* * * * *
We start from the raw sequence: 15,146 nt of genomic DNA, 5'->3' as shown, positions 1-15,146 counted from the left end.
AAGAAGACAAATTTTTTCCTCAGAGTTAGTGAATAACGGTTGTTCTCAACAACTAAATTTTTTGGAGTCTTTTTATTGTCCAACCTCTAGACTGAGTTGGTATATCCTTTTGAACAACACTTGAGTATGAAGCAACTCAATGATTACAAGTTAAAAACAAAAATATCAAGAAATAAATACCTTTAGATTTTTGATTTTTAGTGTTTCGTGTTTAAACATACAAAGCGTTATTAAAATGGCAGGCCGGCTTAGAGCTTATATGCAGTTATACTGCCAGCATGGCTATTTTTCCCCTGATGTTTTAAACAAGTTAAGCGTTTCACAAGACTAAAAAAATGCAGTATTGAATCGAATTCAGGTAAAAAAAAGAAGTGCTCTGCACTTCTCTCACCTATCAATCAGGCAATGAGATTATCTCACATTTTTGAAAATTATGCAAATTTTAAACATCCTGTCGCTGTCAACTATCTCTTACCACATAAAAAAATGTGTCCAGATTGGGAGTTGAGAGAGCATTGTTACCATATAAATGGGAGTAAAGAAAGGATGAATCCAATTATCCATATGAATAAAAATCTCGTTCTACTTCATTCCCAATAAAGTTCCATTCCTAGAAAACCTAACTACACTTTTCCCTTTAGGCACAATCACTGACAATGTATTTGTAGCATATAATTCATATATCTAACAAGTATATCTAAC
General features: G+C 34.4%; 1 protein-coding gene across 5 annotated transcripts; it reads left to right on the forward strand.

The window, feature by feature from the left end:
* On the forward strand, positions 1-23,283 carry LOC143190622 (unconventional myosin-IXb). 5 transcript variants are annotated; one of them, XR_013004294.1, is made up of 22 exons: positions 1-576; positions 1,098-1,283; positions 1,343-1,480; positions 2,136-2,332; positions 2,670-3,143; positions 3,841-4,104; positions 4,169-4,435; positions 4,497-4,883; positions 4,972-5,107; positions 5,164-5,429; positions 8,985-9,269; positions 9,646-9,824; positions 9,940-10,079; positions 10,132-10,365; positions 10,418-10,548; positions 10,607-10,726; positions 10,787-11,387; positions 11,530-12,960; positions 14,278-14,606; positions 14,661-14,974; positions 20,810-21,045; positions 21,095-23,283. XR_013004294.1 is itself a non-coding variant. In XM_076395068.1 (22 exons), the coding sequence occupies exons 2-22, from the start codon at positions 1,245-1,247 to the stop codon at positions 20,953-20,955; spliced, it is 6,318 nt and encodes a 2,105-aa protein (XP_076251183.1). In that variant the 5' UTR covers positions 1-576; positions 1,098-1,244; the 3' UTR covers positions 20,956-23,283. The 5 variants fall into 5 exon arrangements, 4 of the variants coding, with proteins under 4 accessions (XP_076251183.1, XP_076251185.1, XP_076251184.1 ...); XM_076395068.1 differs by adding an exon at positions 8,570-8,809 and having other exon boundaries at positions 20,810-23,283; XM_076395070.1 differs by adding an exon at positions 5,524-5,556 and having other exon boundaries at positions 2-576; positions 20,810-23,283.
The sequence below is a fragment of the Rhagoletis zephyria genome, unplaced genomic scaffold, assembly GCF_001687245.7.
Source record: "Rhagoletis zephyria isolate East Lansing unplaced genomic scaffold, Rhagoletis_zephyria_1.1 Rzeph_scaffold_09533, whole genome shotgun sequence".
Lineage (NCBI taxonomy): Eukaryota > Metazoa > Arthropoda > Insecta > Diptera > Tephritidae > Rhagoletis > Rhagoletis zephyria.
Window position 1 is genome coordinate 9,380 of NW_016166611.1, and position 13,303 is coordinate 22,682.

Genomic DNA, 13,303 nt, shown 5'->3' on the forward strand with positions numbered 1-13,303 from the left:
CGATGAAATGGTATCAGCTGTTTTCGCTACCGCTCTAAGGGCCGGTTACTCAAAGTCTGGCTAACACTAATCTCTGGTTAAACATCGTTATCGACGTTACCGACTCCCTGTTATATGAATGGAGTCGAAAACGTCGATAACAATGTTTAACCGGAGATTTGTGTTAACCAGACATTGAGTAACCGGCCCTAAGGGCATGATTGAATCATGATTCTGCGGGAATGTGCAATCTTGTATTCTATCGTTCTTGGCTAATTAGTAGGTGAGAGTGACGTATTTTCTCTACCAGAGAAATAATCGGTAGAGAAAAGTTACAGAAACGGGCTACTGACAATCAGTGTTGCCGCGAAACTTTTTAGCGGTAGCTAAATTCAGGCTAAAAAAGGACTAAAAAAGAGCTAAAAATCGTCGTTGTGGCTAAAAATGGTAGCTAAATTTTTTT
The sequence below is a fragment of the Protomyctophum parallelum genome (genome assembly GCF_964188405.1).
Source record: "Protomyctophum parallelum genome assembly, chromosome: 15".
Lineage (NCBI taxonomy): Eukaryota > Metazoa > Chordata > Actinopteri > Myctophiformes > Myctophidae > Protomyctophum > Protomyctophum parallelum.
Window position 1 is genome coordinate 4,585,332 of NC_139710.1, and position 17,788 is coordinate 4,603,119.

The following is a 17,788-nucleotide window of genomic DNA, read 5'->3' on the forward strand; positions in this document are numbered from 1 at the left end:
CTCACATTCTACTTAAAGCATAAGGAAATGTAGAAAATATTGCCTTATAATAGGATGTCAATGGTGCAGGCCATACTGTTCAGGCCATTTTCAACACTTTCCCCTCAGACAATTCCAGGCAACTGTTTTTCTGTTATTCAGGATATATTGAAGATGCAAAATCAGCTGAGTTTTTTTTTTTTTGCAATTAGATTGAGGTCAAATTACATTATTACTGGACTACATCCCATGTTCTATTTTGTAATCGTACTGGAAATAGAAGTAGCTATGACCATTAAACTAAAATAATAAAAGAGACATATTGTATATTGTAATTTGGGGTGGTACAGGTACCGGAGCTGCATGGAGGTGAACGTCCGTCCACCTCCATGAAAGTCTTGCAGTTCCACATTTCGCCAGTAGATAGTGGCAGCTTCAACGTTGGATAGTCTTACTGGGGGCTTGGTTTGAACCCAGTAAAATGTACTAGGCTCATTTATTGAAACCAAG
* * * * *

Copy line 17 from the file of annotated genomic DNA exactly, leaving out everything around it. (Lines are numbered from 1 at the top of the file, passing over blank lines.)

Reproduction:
CTCACATTCTACTTAAAGCATAAGGAAATGTAGAAAATATTGCCTTATAATAGGATGTCAATGGTGCAGGCCATACTGTTCAGGCCATTTTCAACACTTTCCCCTCAGACAATTCCAGGCAACTGTTTTTCTGTTATTCAGGATATATTGAAGATGCAAAATCAGCTGAGTTTTTTTTTTTTTGCAATTAGATTGAGGTCAAATTACATTATTACTGGACTACATCCCATGTTCTATTTTGTAATCGTACTGGAAATAGAAGTAGCTATGACCATTAAACTAAAATAATAAAAGAGACATATTGTATATTGTAATTTGGGGTGGTACAGGTACCGGAGCTGCATGGAGGTGAACGTCCGTCCACCTCCATGAAAGTCTTGCAGTTCCACATTTCGCCAGTAGATAGTGGCAGCTTCAACGTTGGATAGTCTTACTGGGGGCTTGGTTTGAACCCAGTAAAATGTACTAGGCTCATTTATTGAAACCAAG